CISPA is the latest cyber-intelligence legislation passing through Congress. Basically, it’s goal is to legally allow companies (like Facebook, for instance) to share user information with the Federal government.
Obviously, the government should be able to have access to private information online in order to prevent crimes they are reasonably certain are going to happen. This is not a new concept – we have the same needs in the physical world, where a set of checks and balances has been established to allow the needs of law enforcement while protecting a reasonable amount of our privacy. Law enforcement uses the courts to obtain permission to gather information that would be reasonably otherwise private.
I wanted to educate myself on CISPA – is it a reasonable piece of legislation, or does it allow an unlimited breach of privacy, as it’s detractors have said? I took a reasonable time to look over the legislation, and there was one thing that struck me about it fairly immediately. Go here, to the official repository of the CISPA draft. Click on the latest version, and search for the word ‘warrant’. No results found.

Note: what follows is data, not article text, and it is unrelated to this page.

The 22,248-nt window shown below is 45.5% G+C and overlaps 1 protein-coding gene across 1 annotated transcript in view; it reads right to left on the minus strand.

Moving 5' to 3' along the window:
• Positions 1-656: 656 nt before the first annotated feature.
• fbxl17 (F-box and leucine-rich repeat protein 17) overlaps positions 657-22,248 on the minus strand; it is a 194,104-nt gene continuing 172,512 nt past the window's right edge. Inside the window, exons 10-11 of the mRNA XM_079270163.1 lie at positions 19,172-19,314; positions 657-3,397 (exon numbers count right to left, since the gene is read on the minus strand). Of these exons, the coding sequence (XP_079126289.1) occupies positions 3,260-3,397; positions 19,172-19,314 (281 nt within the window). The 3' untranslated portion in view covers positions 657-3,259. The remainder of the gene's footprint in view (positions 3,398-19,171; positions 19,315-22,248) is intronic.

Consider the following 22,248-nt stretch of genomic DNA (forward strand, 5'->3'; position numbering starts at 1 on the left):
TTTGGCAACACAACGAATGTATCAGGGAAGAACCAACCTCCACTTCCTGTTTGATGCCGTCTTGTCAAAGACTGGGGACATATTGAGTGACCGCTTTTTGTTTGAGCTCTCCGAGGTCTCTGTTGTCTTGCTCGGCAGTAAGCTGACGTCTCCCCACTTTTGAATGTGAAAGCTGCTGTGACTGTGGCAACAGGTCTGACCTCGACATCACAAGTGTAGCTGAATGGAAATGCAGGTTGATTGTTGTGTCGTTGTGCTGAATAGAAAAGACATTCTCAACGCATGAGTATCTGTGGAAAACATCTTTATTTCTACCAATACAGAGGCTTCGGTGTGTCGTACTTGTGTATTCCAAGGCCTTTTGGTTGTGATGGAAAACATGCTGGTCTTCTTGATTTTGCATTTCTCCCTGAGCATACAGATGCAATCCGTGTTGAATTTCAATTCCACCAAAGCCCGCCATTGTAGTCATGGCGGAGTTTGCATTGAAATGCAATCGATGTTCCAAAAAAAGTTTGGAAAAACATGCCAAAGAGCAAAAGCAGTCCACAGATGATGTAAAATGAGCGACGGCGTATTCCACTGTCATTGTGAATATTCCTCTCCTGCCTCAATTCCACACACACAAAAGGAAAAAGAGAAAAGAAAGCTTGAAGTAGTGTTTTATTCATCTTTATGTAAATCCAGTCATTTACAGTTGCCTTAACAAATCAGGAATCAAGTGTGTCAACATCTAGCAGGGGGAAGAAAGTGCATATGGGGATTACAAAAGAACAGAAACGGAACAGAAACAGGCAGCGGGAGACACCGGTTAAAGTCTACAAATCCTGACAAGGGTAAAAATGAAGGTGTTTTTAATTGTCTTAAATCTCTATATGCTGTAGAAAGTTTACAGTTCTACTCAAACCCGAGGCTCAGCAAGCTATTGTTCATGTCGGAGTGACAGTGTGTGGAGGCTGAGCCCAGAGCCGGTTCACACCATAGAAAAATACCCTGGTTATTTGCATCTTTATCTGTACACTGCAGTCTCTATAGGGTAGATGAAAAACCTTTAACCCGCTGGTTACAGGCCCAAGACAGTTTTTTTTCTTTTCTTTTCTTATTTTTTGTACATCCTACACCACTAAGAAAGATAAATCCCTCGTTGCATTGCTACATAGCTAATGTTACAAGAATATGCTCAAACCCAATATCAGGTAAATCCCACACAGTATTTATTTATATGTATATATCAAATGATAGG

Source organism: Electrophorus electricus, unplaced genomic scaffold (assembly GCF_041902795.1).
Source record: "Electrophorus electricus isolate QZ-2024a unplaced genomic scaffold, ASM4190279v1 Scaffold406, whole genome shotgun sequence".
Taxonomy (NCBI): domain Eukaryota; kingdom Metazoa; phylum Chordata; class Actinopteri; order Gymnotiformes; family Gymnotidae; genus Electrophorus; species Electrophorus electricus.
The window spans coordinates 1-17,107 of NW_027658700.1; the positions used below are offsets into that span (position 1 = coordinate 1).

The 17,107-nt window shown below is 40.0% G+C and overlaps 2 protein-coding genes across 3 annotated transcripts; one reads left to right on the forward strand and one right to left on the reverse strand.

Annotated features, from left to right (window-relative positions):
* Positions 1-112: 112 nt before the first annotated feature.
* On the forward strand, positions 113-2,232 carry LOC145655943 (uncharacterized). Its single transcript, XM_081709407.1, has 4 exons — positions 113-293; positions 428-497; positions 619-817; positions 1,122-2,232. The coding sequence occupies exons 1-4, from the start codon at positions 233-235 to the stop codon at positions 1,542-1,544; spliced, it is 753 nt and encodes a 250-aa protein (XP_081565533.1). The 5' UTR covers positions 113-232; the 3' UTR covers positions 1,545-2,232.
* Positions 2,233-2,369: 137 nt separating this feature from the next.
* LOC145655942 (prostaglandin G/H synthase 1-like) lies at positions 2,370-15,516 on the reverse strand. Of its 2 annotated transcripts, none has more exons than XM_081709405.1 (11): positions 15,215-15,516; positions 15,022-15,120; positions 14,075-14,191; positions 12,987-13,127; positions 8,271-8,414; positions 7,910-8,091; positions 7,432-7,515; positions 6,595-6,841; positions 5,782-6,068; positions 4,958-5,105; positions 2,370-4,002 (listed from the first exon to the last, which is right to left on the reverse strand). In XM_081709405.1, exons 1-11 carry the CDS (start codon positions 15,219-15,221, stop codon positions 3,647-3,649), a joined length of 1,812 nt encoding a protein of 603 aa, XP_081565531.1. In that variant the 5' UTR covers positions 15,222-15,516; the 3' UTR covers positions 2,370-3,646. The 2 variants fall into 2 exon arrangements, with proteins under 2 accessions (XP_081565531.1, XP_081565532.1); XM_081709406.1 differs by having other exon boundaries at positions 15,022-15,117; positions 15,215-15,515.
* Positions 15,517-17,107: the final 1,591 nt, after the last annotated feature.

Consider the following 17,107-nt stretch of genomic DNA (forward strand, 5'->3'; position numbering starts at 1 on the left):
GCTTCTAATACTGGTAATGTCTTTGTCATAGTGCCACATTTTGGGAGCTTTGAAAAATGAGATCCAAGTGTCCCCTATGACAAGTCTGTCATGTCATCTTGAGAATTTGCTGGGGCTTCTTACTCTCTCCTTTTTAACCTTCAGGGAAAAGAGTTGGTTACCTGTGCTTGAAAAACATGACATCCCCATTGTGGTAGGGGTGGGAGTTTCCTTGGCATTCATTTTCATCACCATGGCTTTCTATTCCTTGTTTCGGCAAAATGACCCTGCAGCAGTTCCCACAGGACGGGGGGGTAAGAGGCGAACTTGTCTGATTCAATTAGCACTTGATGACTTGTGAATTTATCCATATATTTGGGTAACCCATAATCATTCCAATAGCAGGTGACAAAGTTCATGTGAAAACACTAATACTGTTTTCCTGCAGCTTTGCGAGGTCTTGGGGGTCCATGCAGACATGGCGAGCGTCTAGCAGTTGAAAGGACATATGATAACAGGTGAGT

What’s so bad about getting a warrant before asking private companies for information about their users? Is that too much due process? It doesn’t seem to be in the physical world. Any legislation that addresses cyber-intelligence (or, in other words, all the public and private data online) should carry with it a system of checks and balances that prevent abuse. As such, CISPA is deeply flawed and cannot be reasonably justified. FerretArmy.com stands with Tim Berners-Lee in saying that CISPA threatens the rights of all citizens and should never be enacted.